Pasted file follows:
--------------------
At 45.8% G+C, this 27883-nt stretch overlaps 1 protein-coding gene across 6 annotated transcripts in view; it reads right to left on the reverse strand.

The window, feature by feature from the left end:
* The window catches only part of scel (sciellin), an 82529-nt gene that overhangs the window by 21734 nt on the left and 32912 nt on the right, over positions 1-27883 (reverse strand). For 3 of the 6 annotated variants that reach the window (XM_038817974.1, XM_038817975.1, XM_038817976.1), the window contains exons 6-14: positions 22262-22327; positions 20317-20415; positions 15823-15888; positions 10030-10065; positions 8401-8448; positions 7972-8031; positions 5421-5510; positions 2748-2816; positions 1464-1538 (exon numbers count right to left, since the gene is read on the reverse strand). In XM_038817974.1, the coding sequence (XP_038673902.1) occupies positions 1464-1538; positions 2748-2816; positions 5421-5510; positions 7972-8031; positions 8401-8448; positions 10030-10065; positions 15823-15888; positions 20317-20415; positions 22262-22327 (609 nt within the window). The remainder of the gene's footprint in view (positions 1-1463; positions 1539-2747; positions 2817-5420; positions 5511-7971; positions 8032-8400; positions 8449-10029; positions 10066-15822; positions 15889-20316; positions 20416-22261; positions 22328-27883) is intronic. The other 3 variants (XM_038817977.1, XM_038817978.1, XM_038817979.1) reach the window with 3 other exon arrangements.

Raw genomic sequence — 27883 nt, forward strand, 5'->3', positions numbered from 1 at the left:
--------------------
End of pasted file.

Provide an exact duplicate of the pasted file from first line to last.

At 45.8% G+C, this 27883-nt stretch overlaps 1 protein-coding gene across 6 annotated transcripts in view; it reads right to left on the reverse strand.

The window, feature by feature from the left end:
* The window catches only part of scel (sciellin), an 82529-nt gene that overhangs the window by 21734 nt on the left and 32912 nt on the right, over positions 1-27883 (reverse strand). For 3 of the 6 annotated variants that reach the window (XM_038817974.1, XM_038817975.1, XM_038817976.1), the window contains exons 6-14: positions 22262-22327; positions 20317-20415; positions 15823-15888; positions 10030-10065; positions 8401-8448; positions 7972-8031; positions 5421-5510; positions 2748-2816; positions 1464-1538 (exon numbers count right to left, since the gene is read on the reverse strand). In XM_038817974.1, the coding sequence (XP_038673902.1) occupies positions 1464-1538; positions 2748-2816; positions 5421-5510; positions 7972-8031; positions 8401-8448; positions 10030-10065; positions 15823-15888; positions 20317-20415; positions 22262-22327 (609 nt within the window). The remainder of the gene's footprint in view (positions 1-1463; positions 1539-2747; positions 2817-5420; positions 5511-7971; positions 8032-8400; positions 8449-10029; positions 10066-15822; positions 15889-20316; positions 20416-22261; positions 22328-27883) is intronic. The other 3 variants (XM_038817977.1, XM_038817978.1, XM_038817979.1) reach the window with 3 other exon arrangements.

Raw genomic sequence — 27883 nt, forward strand, 5'->3', positions numbered from 1 at the left: